This week we take a look at simplifying your stories, the storied history of the tabloid and Clairvius Narcisse, Haiti’s most famous Zombie.
Storytelling is full of different frameworks, and it’s arguable as to whether any of them will turn a crappy tale into something worth reading; however, it’s pretty safe to say that these are three questions that need to be answered before you even think about starting your story.
I don’t think this point can be said enough.
On the importance of realizing that it’s OK that not everyone is going to like what you do.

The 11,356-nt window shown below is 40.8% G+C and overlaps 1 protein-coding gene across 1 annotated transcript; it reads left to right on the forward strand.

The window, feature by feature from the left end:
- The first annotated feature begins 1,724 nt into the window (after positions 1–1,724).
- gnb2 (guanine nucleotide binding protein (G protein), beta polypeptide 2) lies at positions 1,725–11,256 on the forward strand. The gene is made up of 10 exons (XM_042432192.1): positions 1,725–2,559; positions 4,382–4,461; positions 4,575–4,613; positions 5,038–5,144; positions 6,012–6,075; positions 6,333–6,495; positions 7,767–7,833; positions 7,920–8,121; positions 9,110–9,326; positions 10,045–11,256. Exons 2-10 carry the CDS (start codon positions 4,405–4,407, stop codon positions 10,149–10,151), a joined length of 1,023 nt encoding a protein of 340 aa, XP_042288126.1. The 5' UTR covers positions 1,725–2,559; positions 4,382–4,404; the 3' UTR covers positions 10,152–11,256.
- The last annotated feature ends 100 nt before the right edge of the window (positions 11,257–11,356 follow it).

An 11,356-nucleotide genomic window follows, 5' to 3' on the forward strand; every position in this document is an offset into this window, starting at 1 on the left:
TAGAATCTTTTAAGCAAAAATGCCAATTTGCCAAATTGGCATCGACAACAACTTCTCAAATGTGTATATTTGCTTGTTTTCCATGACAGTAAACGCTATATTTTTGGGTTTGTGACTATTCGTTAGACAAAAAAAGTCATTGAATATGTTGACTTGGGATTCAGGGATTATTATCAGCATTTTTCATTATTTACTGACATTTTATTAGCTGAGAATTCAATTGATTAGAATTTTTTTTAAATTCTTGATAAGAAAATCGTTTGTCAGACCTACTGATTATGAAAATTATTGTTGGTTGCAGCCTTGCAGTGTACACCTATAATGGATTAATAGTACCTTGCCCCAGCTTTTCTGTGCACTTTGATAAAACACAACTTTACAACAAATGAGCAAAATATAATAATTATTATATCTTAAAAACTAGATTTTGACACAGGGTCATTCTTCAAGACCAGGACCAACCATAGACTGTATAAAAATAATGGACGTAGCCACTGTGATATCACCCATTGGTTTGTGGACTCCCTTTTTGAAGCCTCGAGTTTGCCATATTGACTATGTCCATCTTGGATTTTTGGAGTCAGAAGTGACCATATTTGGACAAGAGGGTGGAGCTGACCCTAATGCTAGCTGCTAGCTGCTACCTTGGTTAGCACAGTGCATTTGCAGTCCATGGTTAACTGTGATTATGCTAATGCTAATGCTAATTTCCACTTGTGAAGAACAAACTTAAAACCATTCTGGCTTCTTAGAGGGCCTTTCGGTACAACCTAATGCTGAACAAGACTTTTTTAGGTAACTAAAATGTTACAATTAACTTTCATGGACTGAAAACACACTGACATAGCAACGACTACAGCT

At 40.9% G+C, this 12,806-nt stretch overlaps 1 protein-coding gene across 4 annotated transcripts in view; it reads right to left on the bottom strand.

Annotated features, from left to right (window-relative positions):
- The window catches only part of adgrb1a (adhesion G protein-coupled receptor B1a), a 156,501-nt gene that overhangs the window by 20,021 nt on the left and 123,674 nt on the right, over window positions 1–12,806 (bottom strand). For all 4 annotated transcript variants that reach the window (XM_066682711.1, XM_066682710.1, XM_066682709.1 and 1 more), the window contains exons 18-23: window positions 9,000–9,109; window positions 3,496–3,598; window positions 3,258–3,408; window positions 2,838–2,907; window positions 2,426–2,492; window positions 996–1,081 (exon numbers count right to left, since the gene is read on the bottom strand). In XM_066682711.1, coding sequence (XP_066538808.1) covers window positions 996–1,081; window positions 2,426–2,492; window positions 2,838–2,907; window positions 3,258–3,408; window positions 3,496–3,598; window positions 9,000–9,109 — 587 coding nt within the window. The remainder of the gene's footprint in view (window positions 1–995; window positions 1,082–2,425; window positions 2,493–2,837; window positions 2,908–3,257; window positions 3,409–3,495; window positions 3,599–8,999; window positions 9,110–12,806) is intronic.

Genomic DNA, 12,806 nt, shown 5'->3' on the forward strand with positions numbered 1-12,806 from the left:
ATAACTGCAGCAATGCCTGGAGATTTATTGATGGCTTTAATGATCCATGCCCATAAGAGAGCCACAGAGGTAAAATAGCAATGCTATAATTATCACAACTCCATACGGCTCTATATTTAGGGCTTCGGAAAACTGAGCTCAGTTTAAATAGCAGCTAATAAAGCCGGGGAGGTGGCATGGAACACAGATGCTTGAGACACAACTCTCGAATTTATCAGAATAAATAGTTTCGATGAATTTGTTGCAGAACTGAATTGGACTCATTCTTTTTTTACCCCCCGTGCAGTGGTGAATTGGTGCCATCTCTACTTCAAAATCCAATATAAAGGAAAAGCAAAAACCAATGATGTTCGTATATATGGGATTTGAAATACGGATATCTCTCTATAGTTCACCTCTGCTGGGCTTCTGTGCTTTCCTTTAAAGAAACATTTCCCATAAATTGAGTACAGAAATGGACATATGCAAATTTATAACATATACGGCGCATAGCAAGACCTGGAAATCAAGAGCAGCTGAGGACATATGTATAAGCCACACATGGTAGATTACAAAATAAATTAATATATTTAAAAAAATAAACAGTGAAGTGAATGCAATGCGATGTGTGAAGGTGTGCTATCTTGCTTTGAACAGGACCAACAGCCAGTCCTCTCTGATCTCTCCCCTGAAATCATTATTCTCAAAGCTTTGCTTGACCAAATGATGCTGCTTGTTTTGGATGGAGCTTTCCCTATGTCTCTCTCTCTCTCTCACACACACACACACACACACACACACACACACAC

I really liked this one because of the site it links to which gives you as good an explanation of the history of the tabloid as I’ve ever seen.
Edward Burke’s look at how newspapers are going to replace books, circa 1902.
Everything in media is cyclical. As advertisers now are shifting from newspapers to the web, at one point they shifted just as readily from older forms of advertising to the newspaper.
A clear, concise explanation of the process of zombification. We’re talking about Haitian Zombies not Romero’s brain-eaters.
Clairvius Narcisse is one of the most famous Haitian “zombies.” Learn a bit more about this life, his death and his, er, undeath.
Wondering who is responsible for all those crazy Haitian Zombies running around? Meet the Bokor. Which, now that I think about it, would be a great title for a movie.